Declaring yourself “ready” for parenthood, he says, is like “being ready to go to war or being ready to climb Mt. Everest, or being ready to do one of the hardest things you could ever do in the world.” After all, “You are going to be responsible for the development and education of another life for the rest of yours.” How is there any readiness for that?
But while one might never be “ready” for fatherhood, one can — and should — prepare.
If conventional wisdom is to be believed — which it rarely is — a woman becomes a mother when she finds out she’s pregnant, while a man has to wait to become a father until the first time he holds his child in his arms. Baldoni’s advice: Don’t wait.
This charming little cliché is one of the many harmful, gendered narratives he seeks to dismantle in Man Enough, one he believes discourages many fathers from doing the work they need to do in preparation for the birth of their child, and also sets them up for disappointment.
“I write in the book that I believe true fatherhood starts when you find out your wife’s pregnant, not when you’re holding your baby,” he says. “A lot of fathers are told, ‘Oh my God, when you hold that baby, it’s going to be everything.’” Naturally, this puts an astronomical amount of pressure on a single moment to make up for nine months of distance and detachment. For an entire pregnancy, men are reassured, by themselves and others, that once they hold their child, they’ll bond with it instantly. And then when that moment comes, “They’re like, ‘Oh my God, I don’t really feel anything,’” says Baldoni. “It happens all the time, but men never talk about it.”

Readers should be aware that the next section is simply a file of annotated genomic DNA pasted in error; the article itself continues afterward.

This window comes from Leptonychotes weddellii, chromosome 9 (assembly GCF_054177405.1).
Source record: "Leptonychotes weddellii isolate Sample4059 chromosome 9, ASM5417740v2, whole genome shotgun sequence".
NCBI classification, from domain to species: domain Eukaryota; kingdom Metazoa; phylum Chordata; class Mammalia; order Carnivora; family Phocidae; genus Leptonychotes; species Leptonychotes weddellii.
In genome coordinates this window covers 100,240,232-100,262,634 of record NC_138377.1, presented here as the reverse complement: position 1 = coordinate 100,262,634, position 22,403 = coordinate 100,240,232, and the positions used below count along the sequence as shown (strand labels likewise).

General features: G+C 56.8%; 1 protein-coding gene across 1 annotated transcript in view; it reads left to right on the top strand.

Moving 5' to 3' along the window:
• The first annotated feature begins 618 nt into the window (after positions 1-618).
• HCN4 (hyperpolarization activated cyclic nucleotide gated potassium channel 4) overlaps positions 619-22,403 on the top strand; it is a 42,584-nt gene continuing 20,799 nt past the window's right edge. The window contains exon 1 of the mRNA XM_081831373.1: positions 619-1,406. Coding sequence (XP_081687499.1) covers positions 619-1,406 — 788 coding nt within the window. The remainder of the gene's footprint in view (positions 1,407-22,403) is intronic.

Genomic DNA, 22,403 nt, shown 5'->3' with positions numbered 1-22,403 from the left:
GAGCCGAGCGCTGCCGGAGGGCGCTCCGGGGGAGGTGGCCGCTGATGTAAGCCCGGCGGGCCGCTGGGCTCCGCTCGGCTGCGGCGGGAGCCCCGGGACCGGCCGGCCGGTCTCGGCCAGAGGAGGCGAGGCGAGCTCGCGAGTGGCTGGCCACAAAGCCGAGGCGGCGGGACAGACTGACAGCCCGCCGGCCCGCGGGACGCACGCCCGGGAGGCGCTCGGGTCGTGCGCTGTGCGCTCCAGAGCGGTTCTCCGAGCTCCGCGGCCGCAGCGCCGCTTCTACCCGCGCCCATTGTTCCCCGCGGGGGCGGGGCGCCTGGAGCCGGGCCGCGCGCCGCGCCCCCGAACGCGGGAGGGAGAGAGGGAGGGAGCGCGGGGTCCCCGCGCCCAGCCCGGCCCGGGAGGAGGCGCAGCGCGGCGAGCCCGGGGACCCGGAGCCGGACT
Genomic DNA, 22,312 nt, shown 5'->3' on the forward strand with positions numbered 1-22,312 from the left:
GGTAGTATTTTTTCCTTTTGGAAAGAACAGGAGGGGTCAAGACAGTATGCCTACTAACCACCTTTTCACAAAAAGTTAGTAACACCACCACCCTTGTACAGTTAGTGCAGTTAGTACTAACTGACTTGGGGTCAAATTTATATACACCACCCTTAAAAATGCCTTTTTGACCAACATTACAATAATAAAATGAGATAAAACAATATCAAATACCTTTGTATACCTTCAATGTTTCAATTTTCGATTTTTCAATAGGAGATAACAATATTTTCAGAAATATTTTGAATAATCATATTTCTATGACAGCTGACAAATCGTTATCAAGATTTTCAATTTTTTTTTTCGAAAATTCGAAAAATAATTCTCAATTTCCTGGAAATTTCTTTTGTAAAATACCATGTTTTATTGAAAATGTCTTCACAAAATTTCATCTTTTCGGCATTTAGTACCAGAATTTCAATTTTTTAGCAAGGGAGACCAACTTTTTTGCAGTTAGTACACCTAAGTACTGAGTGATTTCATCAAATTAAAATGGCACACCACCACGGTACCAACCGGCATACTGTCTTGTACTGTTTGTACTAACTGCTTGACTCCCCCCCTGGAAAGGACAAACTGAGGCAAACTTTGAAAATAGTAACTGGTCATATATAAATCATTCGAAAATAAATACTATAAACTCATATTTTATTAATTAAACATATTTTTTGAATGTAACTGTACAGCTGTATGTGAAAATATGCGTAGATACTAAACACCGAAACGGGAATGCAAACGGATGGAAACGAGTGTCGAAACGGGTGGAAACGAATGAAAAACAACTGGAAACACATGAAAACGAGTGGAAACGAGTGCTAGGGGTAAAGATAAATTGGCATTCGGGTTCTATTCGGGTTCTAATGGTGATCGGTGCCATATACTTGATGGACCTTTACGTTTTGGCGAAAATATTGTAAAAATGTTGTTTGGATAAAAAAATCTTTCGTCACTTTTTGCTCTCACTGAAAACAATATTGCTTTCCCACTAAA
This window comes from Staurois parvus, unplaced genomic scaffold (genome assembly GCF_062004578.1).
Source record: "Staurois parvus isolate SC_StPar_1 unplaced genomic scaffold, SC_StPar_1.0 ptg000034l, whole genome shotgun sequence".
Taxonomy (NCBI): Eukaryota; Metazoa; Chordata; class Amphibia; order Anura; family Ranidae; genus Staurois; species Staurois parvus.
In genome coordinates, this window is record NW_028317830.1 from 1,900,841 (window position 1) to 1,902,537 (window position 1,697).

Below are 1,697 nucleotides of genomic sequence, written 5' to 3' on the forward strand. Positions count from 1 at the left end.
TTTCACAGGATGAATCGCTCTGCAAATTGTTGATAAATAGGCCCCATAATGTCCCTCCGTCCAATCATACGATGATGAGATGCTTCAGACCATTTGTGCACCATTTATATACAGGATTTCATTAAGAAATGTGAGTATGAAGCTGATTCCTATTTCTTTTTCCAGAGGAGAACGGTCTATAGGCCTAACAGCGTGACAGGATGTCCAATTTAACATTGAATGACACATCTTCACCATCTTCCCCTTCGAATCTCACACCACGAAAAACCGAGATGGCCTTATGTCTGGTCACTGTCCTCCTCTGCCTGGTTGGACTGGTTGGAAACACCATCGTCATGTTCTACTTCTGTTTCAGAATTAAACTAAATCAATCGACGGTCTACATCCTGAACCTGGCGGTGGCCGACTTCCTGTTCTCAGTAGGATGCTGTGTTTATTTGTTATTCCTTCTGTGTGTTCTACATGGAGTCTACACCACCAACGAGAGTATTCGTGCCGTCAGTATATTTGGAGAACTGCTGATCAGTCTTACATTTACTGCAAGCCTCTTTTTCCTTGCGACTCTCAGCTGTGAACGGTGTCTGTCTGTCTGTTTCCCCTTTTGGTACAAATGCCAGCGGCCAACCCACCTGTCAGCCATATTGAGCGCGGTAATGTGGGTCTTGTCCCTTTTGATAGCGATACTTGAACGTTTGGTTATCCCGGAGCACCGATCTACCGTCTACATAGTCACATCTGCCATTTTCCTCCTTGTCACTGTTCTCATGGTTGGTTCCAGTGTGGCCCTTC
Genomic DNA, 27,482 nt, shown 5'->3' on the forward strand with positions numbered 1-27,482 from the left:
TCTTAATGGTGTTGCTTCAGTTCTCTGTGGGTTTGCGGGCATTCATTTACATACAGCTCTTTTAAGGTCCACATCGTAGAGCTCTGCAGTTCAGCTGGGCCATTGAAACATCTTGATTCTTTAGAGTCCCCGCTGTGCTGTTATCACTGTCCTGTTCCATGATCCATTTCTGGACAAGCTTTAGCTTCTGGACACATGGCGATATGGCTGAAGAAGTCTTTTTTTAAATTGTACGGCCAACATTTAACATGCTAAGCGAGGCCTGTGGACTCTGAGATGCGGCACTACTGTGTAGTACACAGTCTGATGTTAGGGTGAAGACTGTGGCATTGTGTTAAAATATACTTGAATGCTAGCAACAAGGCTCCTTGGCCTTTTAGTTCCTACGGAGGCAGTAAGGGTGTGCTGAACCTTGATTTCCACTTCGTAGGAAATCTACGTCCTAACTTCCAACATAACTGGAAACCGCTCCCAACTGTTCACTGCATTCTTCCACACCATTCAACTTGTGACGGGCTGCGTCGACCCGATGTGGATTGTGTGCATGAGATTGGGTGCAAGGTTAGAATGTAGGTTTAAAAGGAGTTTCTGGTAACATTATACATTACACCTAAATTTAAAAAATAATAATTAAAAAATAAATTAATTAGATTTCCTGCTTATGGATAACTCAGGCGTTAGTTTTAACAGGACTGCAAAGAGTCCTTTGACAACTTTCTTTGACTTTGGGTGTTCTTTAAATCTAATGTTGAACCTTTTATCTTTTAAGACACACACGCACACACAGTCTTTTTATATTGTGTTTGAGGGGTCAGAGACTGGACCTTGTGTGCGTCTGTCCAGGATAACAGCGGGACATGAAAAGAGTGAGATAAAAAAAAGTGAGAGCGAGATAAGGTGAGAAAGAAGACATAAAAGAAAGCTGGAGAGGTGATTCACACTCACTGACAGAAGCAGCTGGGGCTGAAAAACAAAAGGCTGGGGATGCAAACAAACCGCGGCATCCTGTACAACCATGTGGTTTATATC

But whether they talk about it or not, this disillusioning introduction to fatherhood happens to many men, and it happens, Baldoni believes, “because they don’t do the work to prepare for it.” In the book, the actor and author likens a father preparing for the birth of his child to an athlete preparing for a major competition. “The difference,” he writes, “is that our preparation for the day our children are born rarely involves anything physical, so it can be easy to forget we need to do it.”
And many men do forget, or simply neglect, to do it. “They’re not there with the baby, talking to the baby, feeling the baby,” says Baldoni. Instead, “They’re out providing and doing what the patriarchy says they’re supposed to do, which is being absent and disconnected from the experience. And then when they have the baby, they’re like, ‘Oh my God, what do I do with this thing?’”
For many men, this absence and disconnect extends even to the birth itself, and once again, society is probably more to blame than any individual cold-footed dad. After all, it wasn’t so very long ago that men weren’t even allowed anywhere near the delivery room at all.
“I think oftentimes for men, we feel left out of it because that’s what the patriarchy tells us is supposed to happen,” says Baldoni. “We’re not supposed to be a part of birth. It’s not for us, it’s the woman’s job, right? And that’s just backwards. That’s completely backwards.”